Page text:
-linolenic acid-rich vegetable oil increases eicosapentaenoic acid concentra-tions in tissues, Am. J. Clin. Nutr. 59 (1994) 1304–1309.
William S. Harris
Sanford Research/USD, 1100 East 21st St, Suite 700, Sioux Falls,SD 57105, USAE-mail address:
What happened to do no harm? The issue of dietary omega-6fatty acids
In 1999, scientists from around the globe gathered to addressdietary recommendations for omega-3 and omega-6 fatty acids.Their recommendation emphasized the importance of reducingomega-6 fatty acids in order to reduce adverse health effects of excesses of arachidonic acid (AA) and its eicosanoid products.Therefore, they set an upper limit for linoleic acid (LA), to no morethan6.67g/day,basedona2000kcaldietof3.0%ofenergy.Yet,basedon the current series of papers published on LA[2–4], one might beled to believe there has been a substantial body of evidence to refutethe recommendation, which is not the case. The research cited istaken out of context and/or is based on very small studies, many of which were published over a decade ago, as described below.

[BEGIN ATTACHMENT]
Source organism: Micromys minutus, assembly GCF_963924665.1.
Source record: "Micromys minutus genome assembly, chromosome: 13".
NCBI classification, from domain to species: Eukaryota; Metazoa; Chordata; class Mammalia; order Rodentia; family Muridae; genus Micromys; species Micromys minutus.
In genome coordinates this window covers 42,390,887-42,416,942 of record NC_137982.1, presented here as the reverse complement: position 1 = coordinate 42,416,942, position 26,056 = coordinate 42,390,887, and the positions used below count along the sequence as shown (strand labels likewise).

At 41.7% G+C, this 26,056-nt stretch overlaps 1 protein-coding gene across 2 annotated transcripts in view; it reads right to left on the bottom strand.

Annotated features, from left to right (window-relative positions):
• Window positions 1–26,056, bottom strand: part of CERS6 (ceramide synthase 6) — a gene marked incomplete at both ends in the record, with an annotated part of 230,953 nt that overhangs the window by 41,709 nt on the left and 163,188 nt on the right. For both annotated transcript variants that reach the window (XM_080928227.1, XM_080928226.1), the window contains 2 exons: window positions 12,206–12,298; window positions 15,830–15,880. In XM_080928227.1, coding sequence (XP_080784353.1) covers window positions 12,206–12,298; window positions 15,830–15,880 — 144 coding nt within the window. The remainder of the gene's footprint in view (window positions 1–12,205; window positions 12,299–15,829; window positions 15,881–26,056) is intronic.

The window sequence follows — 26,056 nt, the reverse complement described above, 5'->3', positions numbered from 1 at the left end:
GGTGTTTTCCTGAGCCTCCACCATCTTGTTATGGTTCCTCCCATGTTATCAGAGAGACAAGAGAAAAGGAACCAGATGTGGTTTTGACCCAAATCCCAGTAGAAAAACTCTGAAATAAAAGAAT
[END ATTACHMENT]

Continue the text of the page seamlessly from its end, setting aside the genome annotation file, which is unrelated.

Comments on three papers published in PLEFA September 2008(vol. 79, issue 3)
The health implications of changing linoleic acid intakes by JayWhelan (pp. 165–167).Linoleic acid and coronary heart disease by William S. Harris(pp. 169–171).Too much linoleic acid promotes inﬂammation
doesn’t it? byKevin L. Fritsche (173–175).
: Evelyn Tribole
1100 Quail Street, Suite 111,Newport Beach, CA 92660, USA.Fritschedescribes the CHIANTI study by Ferrucci et al.,
as an example of no adverse impact on inﬂammation from eatingtoo much LA. Subjects with the highest quartile of plasmaarachidonic acid levels had lower pro-inﬂammatory markers andhigher anti-inﬂammatory markers. But an important detail fromthis study is ignored
the subjects from this Mediterraneanregion eat a low LA diet, averaging 7g/day. In this context, it isnot surprising that plasma AA was associated with beneﬁcialinﬂammation biomarkers
because it does so in the presence of eating a balanced proportion of omega-6 and omega-3 fatty acids.The results of this study support the beneﬁts of eating a lower LAdiet!Harrisconcludes that, ‘‘Reducing LA intakes to less than 5%energy would be more likely to increase, not decrease, risk for
ARTICLE IN PRESS
Letters to the Editor / Prostaglandins, Leukotrienes and Essential Fatty Acids 80 (2009) 77–79